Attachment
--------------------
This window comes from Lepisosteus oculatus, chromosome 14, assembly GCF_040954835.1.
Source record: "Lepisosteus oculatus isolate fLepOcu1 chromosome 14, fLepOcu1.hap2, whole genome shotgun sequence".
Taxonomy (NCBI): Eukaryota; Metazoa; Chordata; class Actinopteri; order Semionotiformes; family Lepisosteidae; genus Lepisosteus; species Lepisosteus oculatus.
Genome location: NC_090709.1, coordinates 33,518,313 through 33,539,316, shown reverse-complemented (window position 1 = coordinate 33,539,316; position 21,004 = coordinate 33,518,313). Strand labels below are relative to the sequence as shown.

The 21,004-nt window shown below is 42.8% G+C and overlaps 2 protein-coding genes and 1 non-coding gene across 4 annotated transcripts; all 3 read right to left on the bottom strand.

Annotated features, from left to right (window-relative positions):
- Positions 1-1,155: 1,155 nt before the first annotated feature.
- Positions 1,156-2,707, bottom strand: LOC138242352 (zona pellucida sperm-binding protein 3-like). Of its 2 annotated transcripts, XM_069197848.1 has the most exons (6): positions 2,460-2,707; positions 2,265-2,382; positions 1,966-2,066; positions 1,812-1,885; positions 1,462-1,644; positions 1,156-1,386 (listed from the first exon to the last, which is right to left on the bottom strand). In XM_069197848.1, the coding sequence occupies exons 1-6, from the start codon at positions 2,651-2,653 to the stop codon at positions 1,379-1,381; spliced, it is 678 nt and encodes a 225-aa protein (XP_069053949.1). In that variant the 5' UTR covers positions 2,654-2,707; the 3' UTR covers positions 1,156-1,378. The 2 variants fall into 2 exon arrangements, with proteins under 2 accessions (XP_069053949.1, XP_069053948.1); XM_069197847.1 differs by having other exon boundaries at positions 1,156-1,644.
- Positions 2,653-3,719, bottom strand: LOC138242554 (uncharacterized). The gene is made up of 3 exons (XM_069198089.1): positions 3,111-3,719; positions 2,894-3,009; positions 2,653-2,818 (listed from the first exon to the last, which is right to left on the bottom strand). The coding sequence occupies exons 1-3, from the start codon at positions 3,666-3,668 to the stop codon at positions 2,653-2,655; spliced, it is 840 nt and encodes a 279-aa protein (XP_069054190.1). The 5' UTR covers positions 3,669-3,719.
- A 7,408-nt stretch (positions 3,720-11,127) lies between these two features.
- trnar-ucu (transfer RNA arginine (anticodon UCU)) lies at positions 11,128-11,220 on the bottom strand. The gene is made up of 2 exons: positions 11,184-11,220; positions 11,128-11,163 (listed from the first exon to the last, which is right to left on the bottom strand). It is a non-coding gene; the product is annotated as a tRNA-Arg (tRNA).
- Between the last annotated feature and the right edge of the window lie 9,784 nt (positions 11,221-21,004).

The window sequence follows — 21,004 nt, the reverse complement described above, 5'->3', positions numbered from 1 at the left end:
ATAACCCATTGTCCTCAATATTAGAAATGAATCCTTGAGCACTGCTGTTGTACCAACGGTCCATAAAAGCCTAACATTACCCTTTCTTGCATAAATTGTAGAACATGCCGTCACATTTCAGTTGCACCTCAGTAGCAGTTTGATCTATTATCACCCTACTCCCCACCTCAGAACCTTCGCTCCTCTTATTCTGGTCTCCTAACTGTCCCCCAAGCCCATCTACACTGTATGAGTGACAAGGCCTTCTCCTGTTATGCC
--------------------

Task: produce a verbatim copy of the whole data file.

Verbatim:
This window comes from Lepisosteus oculatus, chromosome 14, assembly GCF_040954835.1.
Source record: "Lepisosteus oculatus isolate fLepOcu1 chromosome 14, fLepOcu1.hap2, whole genome shotgun sequence".
Taxonomy (NCBI): Eukaryota; Metazoa; Chordata; class Actinopteri; order Semionotiformes; family Lepisosteidae; genus Lepisosteus; species Lepisosteus oculatus.
Genome location: NC_090709.1, coordinates 33,518,313 through 33,539,316, shown reverse-complemented (window position 1 = coordinate 33,539,316; position 21,004 = coordinate 33,518,313). Strand labels below are relative to the sequence as shown.

The 21,004-nt window shown below is 42.8% G+C and overlaps 2 protein-coding genes and 1 non-coding gene across 4 annotated transcripts; all 3 read right to left on the bottom strand.

Annotated features, from left to right (window-relative positions):
- Positions 1-1,155: 1,155 nt before the first annotated feature.
- Positions 1,156-2,707, bottom strand: LOC138242352 (zona pellucida sperm-binding protein 3-like). Of its 2 annotated transcripts, XM_069197848.1 has the most exons (6): positions 2,460-2,707; positions 2,265-2,382; positions 1,966-2,066; positions 1,812-1,885; positions 1,462-1,644; positions 1,156-1,386 (listed from the first exon to the last, which is right to left on the bottom strand). In XM_069197848.1, the coding sequence occupies exons 1-6, from the start codon at positions 2,651-2,653 to the stop codon at positions 1,379-1,381; spliced, it is 678 nt and encodes a 225-aa protein (XP_069053949.1). In that variant the 5' UTR covers positions 2,654-2,707; the 3' UTR covers positions 1,156-1,378. The 2 variants fall into 2 exon arrangements, with proteins under 2 accessions (XP_069053949.1, XP_069053948.1); XM_069197847.1 differs by having other exon boundaries at positions 1,156-1,644.
- Positions 2,653-3,719, bottom strand: LOC138242554 (uncharacterized). The gene is made up of 3 exons (XM_069198089.1): positions 3,111-3,719; positions 2,894-3,009; positions 2,653-2,818 (listed from the first exon to the last, which is right to left on the bottom strand). The coding sequence occupies exons 1-3, from the start codon at positions 3,666-3,668 to the stop codon at positions 2,653-2,655; spliced, it is 840 nt and encodes a 279-aa protein (XP_069054190.1). The 5' UTR covers positions 3,669-3,719.
- A 7,408-nt stretch (positions 3,720-11,127) lies between these two features.
- trnar-ucu (transfer RNA arginine (anticodon UCU)) lies at positions 11,128-11,220 on the bottom strand. The gene is made up of 2 exons: positions 11,184-11,220; positions 11,128-11,163 (listed from the first exon to the last, which is right to left on the bottom strand). It is a non-coding gene; the product is annotated as a tRNA-Arg (tRNA).
- Between the last annotated feature and the right edge of the window lie 9,784 nt (positions 11,221-21,004).

The window sequence follows — 21,004 nt, the reverse complement described above, 5'->3', positions numbered from 1 at the left end:
ATAACCCATTGTCCTCAATATTAGAAATGAATCCTTGAGCACTGCTGTTGTACCAACGGTCCATAAAAGCCTAACATTACCCTTTCTTGCATAAATTGTAGAACATGCCGTCACATTTCAGTTGCACCTCAGTAGCAGTTTGATCTATTATCACCCTACTCCCCACCTCAGAACCTTCGCTCCTCTTATTCTGGTCTCCTAACTGTCCCCCAAGCCCATCTACACTGTATGAGTGACAAGGCCTTCTCCTGTTATGCC